We already know that the Russians and Chinese are up to no good regarding our elections, and now Iran is in on the act. That’s the word from Wired magazine, which reports that it’s been a successful change in strategy from the earlier approach taken by Iran.
Instead of focusing on domestic Iranian politics, the new network focused on U.S. and British politics. It was a more successful tactic, if you judge success by followers. The old network had about 200,000; the new one had more than 1 million. Facebook shut down 82 associated accounts from the new network in October.
The article’s findings are in line with a joint U.S. government statement from the Director of National Intelligence, the FBI, Department of Justice and Department of Homeland Security from Oct. 19 laying out exactly what’s going on regarding foreign interference in the midterms.
The statement fingers Russia, China and Iran as culprits, explaining their tactics and pointing out that as of that date, there was no “evidence of a compromise or disruption of infrastructure that would enable adversaries to prevent voting, change vote counts or disrupt our ability to tally votes in the midterm elections.” There were a few attempts to access the networks of state and local governments, which “often include online voter registration databases,” but they were all thwarted.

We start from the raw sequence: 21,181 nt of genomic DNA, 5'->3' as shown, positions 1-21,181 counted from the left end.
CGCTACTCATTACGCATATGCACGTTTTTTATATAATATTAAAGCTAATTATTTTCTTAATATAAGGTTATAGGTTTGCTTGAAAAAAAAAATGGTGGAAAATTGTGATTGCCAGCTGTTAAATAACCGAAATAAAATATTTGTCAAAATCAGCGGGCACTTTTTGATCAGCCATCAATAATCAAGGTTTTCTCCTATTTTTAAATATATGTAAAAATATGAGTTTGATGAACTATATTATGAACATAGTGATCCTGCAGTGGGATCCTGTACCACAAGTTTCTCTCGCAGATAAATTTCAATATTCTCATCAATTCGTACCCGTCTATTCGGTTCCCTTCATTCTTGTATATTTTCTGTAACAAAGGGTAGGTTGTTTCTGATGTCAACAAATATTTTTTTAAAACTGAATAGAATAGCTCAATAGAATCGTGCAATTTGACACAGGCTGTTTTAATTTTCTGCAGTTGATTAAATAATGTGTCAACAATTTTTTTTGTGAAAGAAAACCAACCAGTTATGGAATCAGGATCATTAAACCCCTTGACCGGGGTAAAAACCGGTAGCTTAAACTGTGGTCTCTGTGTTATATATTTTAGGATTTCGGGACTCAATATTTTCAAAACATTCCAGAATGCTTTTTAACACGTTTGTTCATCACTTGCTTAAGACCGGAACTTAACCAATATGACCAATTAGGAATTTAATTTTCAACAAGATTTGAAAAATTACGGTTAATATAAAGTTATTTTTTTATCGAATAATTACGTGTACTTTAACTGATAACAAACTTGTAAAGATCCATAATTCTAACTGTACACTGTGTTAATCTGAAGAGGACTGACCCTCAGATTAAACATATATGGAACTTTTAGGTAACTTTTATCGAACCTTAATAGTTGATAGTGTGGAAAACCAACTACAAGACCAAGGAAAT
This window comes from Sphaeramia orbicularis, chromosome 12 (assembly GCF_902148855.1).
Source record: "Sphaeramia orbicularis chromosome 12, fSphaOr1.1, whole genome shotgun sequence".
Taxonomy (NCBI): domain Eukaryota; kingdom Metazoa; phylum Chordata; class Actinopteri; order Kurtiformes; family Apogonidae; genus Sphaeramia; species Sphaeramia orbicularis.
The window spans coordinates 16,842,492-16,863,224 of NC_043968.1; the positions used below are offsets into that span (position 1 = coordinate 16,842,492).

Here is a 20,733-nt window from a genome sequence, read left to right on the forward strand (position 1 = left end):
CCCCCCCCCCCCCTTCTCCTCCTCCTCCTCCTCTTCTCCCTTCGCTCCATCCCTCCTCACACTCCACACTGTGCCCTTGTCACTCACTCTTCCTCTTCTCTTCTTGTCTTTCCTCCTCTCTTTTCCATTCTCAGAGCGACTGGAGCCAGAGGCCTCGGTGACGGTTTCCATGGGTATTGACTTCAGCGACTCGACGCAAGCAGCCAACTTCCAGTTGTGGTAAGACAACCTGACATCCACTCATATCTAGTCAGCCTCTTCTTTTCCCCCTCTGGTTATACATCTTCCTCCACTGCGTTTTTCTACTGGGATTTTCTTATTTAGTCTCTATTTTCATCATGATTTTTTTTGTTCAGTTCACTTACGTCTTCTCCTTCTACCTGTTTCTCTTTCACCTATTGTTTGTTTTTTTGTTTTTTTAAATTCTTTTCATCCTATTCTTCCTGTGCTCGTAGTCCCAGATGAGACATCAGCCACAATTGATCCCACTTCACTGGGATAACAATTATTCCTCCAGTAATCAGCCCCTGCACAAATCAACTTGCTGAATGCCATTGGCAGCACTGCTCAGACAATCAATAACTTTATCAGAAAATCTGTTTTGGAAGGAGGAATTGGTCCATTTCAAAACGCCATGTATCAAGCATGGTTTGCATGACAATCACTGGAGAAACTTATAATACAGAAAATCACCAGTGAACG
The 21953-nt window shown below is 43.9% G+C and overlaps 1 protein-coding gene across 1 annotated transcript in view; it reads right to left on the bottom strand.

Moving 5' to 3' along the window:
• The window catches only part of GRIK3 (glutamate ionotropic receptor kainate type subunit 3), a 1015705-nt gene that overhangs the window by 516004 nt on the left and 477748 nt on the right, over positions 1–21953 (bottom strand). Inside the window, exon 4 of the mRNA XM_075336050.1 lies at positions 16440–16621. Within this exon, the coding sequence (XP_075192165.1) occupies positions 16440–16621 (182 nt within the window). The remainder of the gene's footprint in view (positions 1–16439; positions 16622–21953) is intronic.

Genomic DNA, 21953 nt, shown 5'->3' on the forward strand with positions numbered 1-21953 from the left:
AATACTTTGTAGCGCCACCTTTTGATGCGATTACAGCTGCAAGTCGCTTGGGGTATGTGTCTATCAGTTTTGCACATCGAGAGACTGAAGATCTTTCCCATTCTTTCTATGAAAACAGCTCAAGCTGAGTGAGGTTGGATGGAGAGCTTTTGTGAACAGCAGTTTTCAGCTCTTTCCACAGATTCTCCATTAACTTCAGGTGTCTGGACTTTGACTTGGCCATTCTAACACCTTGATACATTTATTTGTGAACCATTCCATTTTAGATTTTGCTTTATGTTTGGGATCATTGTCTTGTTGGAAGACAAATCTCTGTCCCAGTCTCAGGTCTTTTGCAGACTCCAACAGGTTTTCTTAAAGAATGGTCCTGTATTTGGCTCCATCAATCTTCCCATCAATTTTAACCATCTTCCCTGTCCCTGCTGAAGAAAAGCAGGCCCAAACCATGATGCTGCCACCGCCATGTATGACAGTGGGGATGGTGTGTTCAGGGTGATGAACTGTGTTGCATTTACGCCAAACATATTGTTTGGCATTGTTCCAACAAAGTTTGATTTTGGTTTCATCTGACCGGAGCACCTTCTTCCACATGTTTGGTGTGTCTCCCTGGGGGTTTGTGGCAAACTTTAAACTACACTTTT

It’s worth your time to read it because it’s straight from the source, and there’s no better way to judge a situation for yourself than to review primary sources. That’s because everything is open to interpretation and news is no different.
While our mission at CAFI is to educate the public about foreign interference with our democracy, we have a sideline in cutting through click-bait and getting to the facts. For the second time this month, we’ve spotted a story that’s taking the long road to the actual news.
This piece entitled “Google says it’s seeing very little hacking against the US midterms — but there’s a catch” backs into the news.
Allow us to translate: Russian disinformation and propaganda operations are in full swing, but Google – like the government – hasn’t seen any evidence of actual hacking of election systems yet, according to Google’s director of threat analysis, Shane Huntley.
The article quotes Huntley’s observation about the success of our enemies, made during a speech on Oct. 22. It takes on poignance in light of the recent domestic attacks:
Speculating on why they’re seeing fewer direct hacking attempts than 2016, Huntley said: “If the goal at that time was to create a world where there was less faith in the democratic institutions, that we were a divided country, that there was hyper-partisanism, and it was like driving a wedge between the different sides of the democracy, one might say there’s not a lot of hacking that needs to happen at this current point to actually engender that—because we’re already here.”